Welcome to the host site for outdoor writer Steve Sorensen’s “Everyday Hunter” columns. For a complete index of all columns, go to EverydayHunter.com.

Saturday, June 25, 2005

Tom Fegely's A Guide to Hunting Pennsylvania's Turkeys — A Review

by Steve Sorensen
(Originally published in the Warren Times Observer, Warren, PA., June 25, 2005.)
Few turkey hunters are too good to be helped by this book.
A month after the close of a spring gobbler season, hunters who finished with an unfilled tag might ask, "What can I do to make next season better." That question has lots of answers: more and better scouting, mastering a new call, or getting permission to hunt more land. Another way is to grab some good instructional materials. One that is tailor-made for Keystone State hunters is Tom Fegely's new book, A Guide to Hunting Pennsylvania Turkeys.

Fegely was, for 25 years, outdoor editor of the Allentown Morning Call and has published widely in the outdoor press. Well respected across the country, he is one of the most effective outdoor communicators in the state, and uniquely positioned to write this book. It follows his successful Guide to Hunting Pennsylvania Whitetails.

A Guide to Hunting Pennsylvania Turkeys fills a clear niche in the growing bibliography on America's wild turkey. Serious students of wild turkeys are devouring everything they can get their hands on about this prime target of the springtime sportsman. Some of the best books are getting hard to find, and many are pricey after moving into the out-of-print category. Fegely's encyclopedic book is one of the few (perhaps the only one) devoted to a single state's hunting tradition.

The author's own personal experience is broad, but he isn't too proud to include the viewpoints of many others in his book. Scattered like a fall flock throughout the 300 pages and dozens of photos are perspectives of a veritable "Who's Who" of turkey biologists, equipment manufacturers, writers and other outdoor professionals -- most of whom are Pennsylvania residents.

A few of the manufacturers are Eric Miller of Tru-Woods camouflage, Bob Walker of Walker's Game Ear, and Greg Neumann of Penn's Woods. Other well known names are Don Heckman, whose involvement in the PA Chapter of the National Wild Turkey Federation is legendary, and Denny Gulvas, a video maker from DuBois and perhaps the number one name in Pennsylvania turkey hunting circles. More than 50 others, including Pennsylvania native Rob Keck, Chief Executive Officer of the National Wild Turkey Federation, and Warren's own Mike Bleech, all offer their specialized points of view.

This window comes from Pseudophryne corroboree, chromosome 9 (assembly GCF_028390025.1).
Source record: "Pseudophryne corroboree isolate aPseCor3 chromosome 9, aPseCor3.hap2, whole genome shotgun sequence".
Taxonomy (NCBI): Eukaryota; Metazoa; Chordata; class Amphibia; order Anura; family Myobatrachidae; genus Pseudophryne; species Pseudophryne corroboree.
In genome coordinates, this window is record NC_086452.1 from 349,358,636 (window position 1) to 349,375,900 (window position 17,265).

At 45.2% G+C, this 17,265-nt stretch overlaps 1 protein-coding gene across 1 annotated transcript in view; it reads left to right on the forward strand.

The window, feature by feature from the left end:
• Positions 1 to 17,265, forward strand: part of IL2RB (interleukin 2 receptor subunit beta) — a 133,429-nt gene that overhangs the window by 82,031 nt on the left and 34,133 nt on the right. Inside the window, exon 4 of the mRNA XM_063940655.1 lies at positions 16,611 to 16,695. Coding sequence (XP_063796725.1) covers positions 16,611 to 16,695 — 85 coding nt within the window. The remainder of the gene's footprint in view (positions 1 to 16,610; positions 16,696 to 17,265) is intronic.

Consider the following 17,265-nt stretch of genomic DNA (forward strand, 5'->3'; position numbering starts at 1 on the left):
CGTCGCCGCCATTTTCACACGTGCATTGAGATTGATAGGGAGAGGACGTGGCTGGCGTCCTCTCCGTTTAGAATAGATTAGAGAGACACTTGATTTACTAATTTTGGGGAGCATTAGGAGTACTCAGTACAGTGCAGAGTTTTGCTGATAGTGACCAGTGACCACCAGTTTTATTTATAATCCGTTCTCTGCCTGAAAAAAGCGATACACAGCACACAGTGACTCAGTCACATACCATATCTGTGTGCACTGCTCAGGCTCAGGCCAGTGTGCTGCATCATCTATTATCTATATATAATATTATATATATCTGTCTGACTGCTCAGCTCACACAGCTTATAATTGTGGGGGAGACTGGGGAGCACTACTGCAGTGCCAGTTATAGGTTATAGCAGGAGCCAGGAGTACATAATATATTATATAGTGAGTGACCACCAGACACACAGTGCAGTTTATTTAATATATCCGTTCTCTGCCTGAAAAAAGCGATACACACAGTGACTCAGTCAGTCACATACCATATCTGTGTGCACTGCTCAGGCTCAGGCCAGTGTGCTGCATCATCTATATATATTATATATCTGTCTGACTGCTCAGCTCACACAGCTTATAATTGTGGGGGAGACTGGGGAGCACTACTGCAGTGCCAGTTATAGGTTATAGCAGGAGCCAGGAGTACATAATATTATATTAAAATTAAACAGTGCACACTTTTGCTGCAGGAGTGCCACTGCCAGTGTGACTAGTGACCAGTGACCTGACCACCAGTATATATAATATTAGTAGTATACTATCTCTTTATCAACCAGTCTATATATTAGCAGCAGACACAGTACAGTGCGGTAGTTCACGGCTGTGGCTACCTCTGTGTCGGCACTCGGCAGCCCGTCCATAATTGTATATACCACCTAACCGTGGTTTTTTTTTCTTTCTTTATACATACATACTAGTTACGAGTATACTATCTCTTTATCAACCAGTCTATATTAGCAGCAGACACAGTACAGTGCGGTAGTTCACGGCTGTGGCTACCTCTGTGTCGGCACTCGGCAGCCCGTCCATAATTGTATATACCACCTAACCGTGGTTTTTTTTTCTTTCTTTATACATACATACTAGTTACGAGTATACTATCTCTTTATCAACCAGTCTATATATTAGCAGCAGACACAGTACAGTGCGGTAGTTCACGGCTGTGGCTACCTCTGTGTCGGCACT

Fegely notes that one of the big benefits of hunting Pennsylvania is an extensive network of public hunting lands in addition to the many State Game Lands. Several state forests are available, plus the Allegheny National Forest covering parts of Warren, McKean, Forest, and Elk counties. Hunting lands are covered region by region.

He details the history of wild turkeys in Pennsylvania -- especially the broadly successful trap and transfer program that supplanted earlier failed efforts at stocking farm-raised turkeys. One chapter (indispensable in a state with so many hunters) covers important safety principles. Don't believe you can't be a victim of a hunting accident. Everyone it has happened to thought it wouldn't happen.

Space allows mentioning only a few of Fegely's insights. He tells some new ideas on shotgun patterning that I had not heard before, sound information on all types of calls (including the little-used tube call), and the advantage windy days give to the hunter. Also, why it's wise to stay 10-15 yards from your hunting partner, three methods of double-teaming gobblers, when to hunt fields, when to use the fall tactic of breaking the flock in spring hunting, and how to savor the moment after the shot.

The 41 short chapters are well organized and comprehensive. The writing is easy reading and sprinkled with humor. For example, he says he is annoyed by his wife's habit of crunching on pretzels and notes that when turkeys eat acorns, they "stretch their elastic necks upward and swallow. I wish my wife could do that."

Because Pennsylvania might be the most difficult place to harvest a turkey, Tom Fegely has given Pennsylvania hunters something to appreciate. Few turkey hunters are too good to be helped by this book -- available from the author's website, www.FegelyOutdoors.com, or by writing Tom at Fegely Outdoors, P.O. Box 986, Cherryville, PA 18035.


Anonymous Dan B said...

We have come across a single shot shotgun that is branded with Fegely Arms Co, after searching the internet it has "0" results other Tom Fegely and a German family crest. Any ideas on the origin of this weapon.

8:05 PM

Anonymous Anonymous said...

Dan B- we need info about fegely arms co. please contact me at cooper2688@gmail.com

4:36 PM

Blogger Wesley Talbert said...

I have also came acrossed a single shot 12 gauge branded FEGELY ARMS CO. was hoping for some info.

10:46 PM

Blogger Wesley Talbert said...

I have also came acrossed a single shot 12 gauge branded FEGELY ARMS CO. was hoping for some info.

10:47 PM

Blogger Wesley Talbert said...

I have also came acrossed a single shot 12 gauge branded FEGELY ARMS CO. was hoping for some info.

10:47 PM


Post a Comment

<< Home